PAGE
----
Every day we are confronted by synthetic chemicals. Personal care and cleaning products, air pollutants, contaminants in our washing and drinking water, bleach in our tea bags, pesticide residues and artificial additives in our foods, and fire retardants on our furniture and new clothes are just a few examples of what chemicals a "normal" day exposes us toA group of chemicals referred to as persistent organic pollutants or POPs are of the biggest concern. POPs have incredible resilience in the environment, surviving and reacting for long periods of time. What's more POPs have the tendency to bioaccumulate: that is, their concentration in living tissue increases as they rise up the food chain.

One example is Bisphenol A, which is a chemical used to make plastics hard. It's in polycarbonate plastic products such as:-
Baby Bottles, Hard Water Bottles, Food Containers, Resin Lining of Aluminium Cans and in some Dental Sealants.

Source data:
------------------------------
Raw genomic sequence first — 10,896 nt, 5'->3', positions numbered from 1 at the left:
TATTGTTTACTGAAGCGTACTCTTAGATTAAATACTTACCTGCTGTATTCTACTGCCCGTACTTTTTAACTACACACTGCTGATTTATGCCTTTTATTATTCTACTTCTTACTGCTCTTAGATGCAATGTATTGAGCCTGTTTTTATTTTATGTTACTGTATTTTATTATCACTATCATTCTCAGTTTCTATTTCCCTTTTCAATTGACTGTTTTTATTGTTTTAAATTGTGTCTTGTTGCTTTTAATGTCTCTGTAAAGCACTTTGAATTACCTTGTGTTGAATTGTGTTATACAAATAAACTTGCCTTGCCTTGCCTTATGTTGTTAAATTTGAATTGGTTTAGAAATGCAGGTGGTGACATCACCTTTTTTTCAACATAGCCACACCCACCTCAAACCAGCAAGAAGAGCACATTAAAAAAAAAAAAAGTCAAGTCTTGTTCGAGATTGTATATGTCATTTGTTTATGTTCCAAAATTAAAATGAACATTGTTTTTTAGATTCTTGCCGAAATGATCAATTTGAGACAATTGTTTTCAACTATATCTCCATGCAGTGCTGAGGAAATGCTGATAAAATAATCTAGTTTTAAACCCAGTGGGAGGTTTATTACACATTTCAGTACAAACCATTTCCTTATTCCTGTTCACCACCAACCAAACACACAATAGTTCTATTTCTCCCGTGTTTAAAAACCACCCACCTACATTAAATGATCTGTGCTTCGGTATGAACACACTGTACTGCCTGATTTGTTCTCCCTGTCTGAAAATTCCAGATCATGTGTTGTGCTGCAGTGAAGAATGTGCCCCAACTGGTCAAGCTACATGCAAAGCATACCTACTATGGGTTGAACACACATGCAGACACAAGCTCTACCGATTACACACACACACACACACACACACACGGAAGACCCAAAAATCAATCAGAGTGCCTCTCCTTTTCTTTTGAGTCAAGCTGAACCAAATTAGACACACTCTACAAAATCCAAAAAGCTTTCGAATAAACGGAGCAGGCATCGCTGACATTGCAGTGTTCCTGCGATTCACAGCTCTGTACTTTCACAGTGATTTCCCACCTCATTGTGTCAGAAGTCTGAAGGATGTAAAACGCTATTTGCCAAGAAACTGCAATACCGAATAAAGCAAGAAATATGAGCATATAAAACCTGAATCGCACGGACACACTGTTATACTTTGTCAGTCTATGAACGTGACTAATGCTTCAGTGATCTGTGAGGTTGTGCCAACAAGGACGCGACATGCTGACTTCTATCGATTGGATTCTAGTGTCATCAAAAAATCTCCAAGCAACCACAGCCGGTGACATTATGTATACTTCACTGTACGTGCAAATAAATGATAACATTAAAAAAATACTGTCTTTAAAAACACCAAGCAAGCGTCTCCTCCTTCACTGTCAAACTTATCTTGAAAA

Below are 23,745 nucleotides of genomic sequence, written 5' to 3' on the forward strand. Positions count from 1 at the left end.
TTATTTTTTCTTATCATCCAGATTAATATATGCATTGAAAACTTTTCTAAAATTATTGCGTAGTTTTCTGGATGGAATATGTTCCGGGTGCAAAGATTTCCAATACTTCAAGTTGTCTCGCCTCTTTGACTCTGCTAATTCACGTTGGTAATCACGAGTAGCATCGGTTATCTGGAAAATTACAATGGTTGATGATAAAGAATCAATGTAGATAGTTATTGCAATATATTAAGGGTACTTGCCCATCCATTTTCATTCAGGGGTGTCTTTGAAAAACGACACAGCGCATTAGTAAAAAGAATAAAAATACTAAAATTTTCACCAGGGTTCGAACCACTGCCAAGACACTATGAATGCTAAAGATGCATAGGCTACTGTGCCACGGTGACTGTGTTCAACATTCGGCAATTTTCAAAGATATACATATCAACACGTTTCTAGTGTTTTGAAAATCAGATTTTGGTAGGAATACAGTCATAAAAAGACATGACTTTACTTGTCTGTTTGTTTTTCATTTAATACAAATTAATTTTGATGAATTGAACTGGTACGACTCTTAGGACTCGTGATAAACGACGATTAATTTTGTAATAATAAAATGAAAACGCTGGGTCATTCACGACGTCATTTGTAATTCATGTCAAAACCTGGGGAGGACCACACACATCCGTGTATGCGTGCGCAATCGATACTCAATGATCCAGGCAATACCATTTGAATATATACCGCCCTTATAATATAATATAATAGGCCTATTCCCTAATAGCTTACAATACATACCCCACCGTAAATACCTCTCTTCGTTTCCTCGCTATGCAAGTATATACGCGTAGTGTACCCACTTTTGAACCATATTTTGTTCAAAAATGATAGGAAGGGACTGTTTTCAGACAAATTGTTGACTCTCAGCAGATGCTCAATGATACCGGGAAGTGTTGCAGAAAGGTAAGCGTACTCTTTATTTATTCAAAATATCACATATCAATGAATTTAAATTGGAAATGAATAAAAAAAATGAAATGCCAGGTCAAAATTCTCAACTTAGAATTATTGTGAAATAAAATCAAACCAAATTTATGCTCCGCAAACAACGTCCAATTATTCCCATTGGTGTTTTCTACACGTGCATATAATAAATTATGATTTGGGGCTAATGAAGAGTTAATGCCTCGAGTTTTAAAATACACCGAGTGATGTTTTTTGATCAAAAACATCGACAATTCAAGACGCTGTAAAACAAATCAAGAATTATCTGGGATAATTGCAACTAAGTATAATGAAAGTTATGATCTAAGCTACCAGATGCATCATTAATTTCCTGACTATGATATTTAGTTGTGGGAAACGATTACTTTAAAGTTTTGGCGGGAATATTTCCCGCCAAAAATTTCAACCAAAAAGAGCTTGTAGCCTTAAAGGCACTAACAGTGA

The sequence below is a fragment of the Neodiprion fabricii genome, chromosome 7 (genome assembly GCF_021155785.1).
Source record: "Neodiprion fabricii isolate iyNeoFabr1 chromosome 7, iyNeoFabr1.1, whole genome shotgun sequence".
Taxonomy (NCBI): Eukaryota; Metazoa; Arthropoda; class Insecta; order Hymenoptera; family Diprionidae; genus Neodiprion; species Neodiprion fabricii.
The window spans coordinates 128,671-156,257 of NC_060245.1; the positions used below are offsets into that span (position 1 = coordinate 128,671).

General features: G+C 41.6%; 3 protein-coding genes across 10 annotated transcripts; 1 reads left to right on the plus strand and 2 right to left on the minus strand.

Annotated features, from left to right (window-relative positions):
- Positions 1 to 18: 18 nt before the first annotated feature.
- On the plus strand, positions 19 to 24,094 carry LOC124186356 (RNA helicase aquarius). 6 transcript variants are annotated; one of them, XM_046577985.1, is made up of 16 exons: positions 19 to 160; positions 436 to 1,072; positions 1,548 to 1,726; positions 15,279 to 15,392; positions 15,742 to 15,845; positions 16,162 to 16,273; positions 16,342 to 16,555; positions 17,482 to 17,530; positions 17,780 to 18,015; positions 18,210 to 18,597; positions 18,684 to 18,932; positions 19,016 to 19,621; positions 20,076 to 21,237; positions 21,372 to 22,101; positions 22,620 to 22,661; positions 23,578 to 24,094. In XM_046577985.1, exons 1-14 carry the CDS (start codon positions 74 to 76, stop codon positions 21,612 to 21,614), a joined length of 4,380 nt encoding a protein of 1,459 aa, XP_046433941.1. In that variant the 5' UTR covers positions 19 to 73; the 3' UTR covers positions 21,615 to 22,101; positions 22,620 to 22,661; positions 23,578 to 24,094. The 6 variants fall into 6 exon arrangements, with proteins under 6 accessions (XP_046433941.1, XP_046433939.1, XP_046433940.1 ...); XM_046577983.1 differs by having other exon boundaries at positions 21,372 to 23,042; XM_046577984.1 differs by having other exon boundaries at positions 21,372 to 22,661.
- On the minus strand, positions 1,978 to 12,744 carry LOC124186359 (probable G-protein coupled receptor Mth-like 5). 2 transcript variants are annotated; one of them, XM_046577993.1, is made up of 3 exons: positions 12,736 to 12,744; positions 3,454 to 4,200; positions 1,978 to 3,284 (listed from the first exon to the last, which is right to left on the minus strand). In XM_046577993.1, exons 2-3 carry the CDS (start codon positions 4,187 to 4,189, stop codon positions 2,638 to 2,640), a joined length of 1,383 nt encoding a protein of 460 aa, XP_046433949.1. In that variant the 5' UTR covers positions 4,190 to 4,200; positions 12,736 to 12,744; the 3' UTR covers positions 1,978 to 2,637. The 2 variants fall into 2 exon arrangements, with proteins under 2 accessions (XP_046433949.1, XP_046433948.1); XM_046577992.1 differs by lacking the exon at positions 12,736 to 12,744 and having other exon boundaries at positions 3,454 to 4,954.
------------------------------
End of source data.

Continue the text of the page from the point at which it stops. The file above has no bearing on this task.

A study published in the journal, Reproductive Toxicology, found a link between bisphenol A and female reproductive disorders such as cystic ovaries and cancers. In August, an expert panel from the National Institutes of Health, expressed concern that bisphenol A may harm children and adults and recommended more research be done.

What can we do to eliminate the build-up of these toxins in our bodies?

We need to detox and give our bodies a boost with The Neways Energy Trio.
Firstly, Neways high potency multi-vitamin, Orachel, will help you detox as well as supply you with all the vitamins your body requires every day.
Our powerful, three phase antioxidant, Revenol, will clean up all the free radicals throughout the body. Lastly, Neways Feroxin, is a liquid wholistic food that supplies your body with all ninety minerals and trace elements it needs each day to take up all other essential nutrients and vitamins properly.

Switch to Safe and Effective Products in Your Home.

Neways Lfestyle Pack contains safe and effective products for your personal care, skin care, laundry care and nutritional care. It also contains the Energy Trio.

No potentially harmful ingredients are found in our products.

Send us an email to find out more.....